Google Groups no longer supports new Usenet posts or subscriptions. Historical content remains viewable.

rec.pets.dogs: Whippet Breed-FAQ

Skip to first unread message

Nancy Bennett

May 21, 2006, 12:23:03 AM5/21/06
Archive-name: dogs-faq/breeds/whippets
Posting-frequency: 30 days
Last-modified: 23 Sep 1996

There are nearly 100 FAQ's available for this group. For a complete
listing of these, get the "Complete List of RPD FAQs". This article
is posted bimonthly in rec.pets.dogs, and is available via anonymous ftp
to under pub/usenet/news.answers/dogs-faq/faq-list, via
the Web at, or
via email by sending your message to with
send usenet/news.answers/dogs-faq/faq-list
in the body of the message.

This article is Copyright 1996 by the Author(s) listed below.
It may be freely distributed on the Internet in its entirety without
alteration provided that this copyright notice is not removed.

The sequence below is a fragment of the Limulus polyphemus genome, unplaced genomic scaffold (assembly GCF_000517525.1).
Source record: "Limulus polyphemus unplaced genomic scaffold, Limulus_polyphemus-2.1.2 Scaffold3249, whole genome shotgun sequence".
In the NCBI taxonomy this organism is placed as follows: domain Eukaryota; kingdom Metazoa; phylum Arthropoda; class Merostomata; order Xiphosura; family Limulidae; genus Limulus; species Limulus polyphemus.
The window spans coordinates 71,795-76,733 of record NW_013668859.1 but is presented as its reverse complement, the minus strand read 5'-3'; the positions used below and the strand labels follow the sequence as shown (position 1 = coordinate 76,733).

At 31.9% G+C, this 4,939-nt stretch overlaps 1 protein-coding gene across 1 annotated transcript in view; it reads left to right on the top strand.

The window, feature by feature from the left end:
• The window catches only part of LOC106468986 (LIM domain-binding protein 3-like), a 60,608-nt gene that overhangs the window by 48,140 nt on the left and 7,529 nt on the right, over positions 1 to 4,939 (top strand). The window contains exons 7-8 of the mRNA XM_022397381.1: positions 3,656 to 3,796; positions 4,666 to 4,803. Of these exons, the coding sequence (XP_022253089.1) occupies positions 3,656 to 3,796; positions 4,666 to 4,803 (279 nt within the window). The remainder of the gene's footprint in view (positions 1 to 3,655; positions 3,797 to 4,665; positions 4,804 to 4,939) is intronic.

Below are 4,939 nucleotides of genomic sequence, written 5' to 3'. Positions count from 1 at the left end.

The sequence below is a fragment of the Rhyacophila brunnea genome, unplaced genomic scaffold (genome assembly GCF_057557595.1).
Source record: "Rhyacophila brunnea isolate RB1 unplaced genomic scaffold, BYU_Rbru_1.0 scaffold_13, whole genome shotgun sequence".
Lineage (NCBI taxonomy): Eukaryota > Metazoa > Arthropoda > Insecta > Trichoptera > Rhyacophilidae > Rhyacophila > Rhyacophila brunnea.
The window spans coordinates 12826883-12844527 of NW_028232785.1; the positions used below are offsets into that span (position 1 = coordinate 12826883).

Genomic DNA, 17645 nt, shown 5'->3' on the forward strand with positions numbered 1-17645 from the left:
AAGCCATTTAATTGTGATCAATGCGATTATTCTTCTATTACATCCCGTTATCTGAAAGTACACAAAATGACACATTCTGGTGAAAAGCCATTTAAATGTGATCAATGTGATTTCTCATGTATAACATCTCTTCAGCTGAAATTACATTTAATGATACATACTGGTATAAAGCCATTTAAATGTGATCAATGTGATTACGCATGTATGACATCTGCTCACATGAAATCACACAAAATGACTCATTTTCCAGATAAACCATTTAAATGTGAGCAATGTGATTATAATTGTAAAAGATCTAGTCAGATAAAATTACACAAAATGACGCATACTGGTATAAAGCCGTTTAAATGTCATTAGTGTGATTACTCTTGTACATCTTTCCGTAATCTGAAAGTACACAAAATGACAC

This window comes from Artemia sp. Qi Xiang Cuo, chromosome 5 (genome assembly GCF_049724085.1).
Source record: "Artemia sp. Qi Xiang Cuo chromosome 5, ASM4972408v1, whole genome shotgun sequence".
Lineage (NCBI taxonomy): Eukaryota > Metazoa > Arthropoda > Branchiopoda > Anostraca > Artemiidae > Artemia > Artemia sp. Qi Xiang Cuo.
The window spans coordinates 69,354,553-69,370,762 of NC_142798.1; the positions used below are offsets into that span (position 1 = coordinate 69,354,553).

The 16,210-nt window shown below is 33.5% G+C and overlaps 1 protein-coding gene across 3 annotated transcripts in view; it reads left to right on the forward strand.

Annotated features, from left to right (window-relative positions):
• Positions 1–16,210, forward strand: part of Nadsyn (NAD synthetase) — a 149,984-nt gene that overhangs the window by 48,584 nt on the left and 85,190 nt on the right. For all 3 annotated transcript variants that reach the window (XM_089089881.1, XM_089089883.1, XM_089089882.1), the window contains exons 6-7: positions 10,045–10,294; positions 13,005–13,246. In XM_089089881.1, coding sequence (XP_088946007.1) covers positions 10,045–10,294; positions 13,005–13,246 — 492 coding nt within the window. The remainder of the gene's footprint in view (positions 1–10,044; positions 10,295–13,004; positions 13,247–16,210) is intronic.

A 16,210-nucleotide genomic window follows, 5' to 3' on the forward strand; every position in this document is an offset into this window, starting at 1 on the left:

It may NOT reside at another website (use links, please) other
than the URL listed above without the permission of the Author(s).
This article may not be sold for profit nor incorporated in other
documents without he Author(s)'s permission and is provided "as is"
without express or implied warranty.



What is a Whippet?

A Whippet is a medium-sized sighthound--a group of dogs which includes
the Greyhound, Borzoi, Irish Wolfhound, Pharoah Hound, Afghan Hound,
Saluki, and others. These dogs were bred to hunt by sight, coursing
game in open areas at high speeds. Although one can find numerous
representations of small Greyhound-like hounds in art dating back to
Roman times, the modern whippet was created by working-class people
of northern England by crossing Greyhounds with several other breeds,
including the Italian Greyhound and a now-extinct long-legged
terrier. These small coursing hounds were cheaper to feed and house
than Greyhounds, but very handy at providing rabbits for the pot.
They also were used to provide sport on non-working days as their
owners enjoyed racing them against each other. The modern look of the
breed was created by upper-class English dog fanciers, who bought the